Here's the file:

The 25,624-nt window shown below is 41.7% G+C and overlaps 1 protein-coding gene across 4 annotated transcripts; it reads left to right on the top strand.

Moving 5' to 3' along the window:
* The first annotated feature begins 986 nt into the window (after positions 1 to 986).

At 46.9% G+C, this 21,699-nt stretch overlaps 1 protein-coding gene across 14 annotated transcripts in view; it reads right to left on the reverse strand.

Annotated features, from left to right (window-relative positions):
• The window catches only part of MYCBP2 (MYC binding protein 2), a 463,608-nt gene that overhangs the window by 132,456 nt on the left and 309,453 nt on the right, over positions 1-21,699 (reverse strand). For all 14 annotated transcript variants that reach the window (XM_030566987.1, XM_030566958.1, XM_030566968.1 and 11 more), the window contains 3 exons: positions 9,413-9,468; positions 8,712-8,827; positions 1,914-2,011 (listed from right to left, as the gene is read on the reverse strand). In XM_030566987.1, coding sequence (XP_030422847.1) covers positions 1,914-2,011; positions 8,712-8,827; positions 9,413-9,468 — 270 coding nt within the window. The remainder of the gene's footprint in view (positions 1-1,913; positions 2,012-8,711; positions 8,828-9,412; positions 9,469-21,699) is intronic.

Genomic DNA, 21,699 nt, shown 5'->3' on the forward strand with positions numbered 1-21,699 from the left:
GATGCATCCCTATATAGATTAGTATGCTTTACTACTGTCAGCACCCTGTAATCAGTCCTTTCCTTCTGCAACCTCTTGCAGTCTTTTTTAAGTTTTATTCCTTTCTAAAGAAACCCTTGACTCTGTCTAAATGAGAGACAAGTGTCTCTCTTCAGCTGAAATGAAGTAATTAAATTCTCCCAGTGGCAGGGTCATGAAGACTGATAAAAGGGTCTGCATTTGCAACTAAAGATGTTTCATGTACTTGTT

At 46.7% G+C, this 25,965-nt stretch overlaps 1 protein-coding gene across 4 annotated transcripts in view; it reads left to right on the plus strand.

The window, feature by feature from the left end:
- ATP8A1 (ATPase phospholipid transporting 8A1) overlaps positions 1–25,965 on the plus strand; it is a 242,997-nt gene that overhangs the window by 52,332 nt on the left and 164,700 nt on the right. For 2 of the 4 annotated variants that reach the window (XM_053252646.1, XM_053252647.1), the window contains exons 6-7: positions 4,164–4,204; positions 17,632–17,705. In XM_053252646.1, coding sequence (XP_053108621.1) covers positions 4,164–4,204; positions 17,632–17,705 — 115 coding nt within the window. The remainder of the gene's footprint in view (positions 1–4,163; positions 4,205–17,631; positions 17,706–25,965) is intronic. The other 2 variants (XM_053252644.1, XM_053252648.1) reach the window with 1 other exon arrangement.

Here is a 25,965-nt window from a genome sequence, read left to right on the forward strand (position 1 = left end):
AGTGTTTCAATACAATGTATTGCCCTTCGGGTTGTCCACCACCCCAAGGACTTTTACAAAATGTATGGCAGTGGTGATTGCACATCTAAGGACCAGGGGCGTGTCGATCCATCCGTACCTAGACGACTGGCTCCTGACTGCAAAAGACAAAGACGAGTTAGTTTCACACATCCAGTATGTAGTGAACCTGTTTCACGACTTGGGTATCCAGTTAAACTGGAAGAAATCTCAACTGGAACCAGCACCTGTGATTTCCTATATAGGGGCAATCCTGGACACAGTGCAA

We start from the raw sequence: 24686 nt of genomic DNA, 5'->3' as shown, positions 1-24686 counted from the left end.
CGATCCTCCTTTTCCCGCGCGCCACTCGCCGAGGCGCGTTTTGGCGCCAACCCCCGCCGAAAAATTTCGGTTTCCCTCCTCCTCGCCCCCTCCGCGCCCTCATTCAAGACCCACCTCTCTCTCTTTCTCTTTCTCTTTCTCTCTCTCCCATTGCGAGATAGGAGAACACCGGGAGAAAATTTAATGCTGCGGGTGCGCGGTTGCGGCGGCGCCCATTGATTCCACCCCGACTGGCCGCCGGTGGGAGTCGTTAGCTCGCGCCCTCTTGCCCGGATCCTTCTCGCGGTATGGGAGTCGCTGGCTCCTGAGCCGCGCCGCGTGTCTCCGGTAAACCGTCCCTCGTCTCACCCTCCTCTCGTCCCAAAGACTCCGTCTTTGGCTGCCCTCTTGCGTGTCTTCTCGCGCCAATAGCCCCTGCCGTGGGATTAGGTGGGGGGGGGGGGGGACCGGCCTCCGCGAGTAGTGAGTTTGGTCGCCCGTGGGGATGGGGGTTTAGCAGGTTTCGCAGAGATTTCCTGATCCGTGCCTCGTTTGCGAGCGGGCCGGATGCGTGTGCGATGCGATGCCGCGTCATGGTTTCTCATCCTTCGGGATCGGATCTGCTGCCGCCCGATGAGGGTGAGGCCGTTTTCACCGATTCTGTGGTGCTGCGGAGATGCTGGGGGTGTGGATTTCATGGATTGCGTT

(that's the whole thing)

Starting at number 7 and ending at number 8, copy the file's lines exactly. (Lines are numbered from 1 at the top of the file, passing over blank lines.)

Genomic DNA, 21,699 nt, shown 5'->3' on the forward strand with positions numbered 1-21,699 from the left:
GATGCATCCCTATATAGATTAGTATGCTTTACTACTGTCAGCACCCTGTAATCAGTCCTTTCCTTCTGCAACCTCTTGCAGTCTTTTTTAAGTTTTATTCCTTTCTAAAGAAACCCTTGACTCTGTCTAAATGAGAGACAAGTGTCTCTCTTCAGCTGAAATGAAGTAATTAAATTCTCCCAGTGGCAGGGTCATGAAGACTGATAAAAGGGTCTGCATTTGCAACTAAAGATGTTTCATGTACTTGTT